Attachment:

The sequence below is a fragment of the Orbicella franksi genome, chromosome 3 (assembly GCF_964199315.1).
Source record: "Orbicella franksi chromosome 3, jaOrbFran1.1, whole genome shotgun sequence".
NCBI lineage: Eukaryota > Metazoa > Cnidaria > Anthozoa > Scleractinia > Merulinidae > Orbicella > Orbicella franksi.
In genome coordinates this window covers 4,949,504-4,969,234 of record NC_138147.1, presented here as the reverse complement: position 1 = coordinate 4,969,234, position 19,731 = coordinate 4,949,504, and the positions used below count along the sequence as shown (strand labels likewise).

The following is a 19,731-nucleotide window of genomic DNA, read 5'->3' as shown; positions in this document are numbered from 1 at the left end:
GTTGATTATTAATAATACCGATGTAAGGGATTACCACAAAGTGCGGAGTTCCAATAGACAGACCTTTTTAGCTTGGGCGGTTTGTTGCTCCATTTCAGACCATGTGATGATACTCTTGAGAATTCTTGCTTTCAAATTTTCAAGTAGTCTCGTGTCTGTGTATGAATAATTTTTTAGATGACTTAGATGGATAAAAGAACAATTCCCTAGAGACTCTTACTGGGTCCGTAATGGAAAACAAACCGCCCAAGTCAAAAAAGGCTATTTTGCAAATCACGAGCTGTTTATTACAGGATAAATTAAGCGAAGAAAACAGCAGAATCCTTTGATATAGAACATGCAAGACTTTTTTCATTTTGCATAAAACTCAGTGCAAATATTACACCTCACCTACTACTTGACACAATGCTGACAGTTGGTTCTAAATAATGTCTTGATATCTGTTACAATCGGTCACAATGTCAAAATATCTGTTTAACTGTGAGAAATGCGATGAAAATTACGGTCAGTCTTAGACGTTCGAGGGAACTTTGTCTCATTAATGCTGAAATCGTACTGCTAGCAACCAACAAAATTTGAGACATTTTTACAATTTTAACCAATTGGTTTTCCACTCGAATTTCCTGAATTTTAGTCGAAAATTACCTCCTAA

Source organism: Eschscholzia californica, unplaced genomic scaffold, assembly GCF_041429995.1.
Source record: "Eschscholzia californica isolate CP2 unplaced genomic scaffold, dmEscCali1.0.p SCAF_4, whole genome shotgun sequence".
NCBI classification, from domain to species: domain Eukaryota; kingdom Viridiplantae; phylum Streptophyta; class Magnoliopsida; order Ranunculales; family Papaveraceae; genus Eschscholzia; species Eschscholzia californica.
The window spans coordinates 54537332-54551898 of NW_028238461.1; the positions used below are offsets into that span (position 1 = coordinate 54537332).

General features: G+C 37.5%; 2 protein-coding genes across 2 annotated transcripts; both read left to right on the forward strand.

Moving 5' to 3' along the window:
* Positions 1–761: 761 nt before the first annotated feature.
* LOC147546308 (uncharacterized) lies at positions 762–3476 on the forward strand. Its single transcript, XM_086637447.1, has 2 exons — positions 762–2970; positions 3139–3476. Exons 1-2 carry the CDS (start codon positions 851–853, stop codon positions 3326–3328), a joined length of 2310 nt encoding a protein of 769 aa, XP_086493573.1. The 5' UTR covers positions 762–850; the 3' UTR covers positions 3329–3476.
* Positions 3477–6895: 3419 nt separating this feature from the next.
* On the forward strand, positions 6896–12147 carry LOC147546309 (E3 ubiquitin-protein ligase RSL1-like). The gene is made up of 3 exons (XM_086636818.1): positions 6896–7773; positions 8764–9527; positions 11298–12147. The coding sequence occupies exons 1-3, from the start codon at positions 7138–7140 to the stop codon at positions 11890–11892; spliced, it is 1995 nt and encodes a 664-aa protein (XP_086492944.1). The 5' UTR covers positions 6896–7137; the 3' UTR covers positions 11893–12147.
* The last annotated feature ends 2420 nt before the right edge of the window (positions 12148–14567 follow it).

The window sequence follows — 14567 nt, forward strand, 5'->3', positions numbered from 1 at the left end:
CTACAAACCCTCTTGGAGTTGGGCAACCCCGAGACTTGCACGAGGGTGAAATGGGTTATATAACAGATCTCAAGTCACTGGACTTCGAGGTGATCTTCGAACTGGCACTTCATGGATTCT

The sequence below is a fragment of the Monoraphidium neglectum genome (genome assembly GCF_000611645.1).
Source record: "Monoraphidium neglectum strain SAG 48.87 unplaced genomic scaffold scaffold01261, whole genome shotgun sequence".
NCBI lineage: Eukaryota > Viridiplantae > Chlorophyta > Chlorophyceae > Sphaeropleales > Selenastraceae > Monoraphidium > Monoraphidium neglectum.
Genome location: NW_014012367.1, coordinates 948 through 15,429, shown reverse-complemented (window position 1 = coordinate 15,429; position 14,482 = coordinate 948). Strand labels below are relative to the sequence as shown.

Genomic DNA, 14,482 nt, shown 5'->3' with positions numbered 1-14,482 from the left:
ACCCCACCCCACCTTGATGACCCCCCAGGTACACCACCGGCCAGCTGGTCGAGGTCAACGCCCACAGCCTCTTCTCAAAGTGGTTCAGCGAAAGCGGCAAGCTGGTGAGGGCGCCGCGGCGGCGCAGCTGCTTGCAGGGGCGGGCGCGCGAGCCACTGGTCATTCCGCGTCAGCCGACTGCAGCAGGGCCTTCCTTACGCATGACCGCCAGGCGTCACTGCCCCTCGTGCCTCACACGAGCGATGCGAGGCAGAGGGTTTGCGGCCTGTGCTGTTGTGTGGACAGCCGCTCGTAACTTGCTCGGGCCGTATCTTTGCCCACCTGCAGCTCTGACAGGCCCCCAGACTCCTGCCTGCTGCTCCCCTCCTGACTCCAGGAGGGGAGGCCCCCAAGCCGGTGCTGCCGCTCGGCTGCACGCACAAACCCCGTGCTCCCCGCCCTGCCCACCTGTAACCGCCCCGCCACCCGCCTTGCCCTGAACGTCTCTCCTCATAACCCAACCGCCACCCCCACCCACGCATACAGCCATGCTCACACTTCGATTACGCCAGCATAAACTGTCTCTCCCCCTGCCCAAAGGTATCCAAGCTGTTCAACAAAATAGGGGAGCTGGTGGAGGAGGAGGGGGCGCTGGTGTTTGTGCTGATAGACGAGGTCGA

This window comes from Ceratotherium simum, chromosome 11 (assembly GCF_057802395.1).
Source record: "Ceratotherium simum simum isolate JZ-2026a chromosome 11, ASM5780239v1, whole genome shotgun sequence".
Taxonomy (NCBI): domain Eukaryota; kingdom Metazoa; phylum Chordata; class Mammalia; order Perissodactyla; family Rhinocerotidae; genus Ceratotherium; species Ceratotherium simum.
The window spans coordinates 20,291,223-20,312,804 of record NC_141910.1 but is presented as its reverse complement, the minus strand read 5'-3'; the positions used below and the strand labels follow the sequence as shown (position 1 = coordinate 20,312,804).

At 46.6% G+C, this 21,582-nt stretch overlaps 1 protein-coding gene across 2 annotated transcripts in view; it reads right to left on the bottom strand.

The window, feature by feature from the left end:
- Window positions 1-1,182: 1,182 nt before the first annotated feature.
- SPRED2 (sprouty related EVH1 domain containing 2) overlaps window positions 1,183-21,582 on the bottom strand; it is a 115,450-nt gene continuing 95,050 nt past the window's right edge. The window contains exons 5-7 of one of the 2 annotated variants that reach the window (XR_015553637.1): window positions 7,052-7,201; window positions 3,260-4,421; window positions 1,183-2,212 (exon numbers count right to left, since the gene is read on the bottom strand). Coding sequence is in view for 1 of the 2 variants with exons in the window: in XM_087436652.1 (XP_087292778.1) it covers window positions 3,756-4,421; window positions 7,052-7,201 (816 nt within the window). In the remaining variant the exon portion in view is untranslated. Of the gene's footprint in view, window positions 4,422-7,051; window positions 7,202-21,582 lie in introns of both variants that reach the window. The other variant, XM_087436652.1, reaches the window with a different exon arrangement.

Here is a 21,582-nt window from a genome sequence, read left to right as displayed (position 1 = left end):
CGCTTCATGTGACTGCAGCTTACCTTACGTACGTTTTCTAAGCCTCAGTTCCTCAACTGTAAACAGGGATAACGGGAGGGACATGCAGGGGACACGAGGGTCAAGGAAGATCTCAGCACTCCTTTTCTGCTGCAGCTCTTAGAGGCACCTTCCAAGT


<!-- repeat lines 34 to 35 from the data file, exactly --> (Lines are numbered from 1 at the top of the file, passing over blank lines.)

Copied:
Here is a 21,582-nt window from a genome sequence, read left to right as displayed (position 1 = left end):
CGCTTCATGTGACTGCAGCTTACCTTACGTACGTTTTCTAAGCCTCAGTTCCTCAACTGTAAACAGGGATAACGGGAGGGACATGCAGGGGACACGAGGGTCAAGGAAGATCTCAGCACTCCTTTTCTGCTGCAGCTCTTAGAGGCACCTTCCAAGT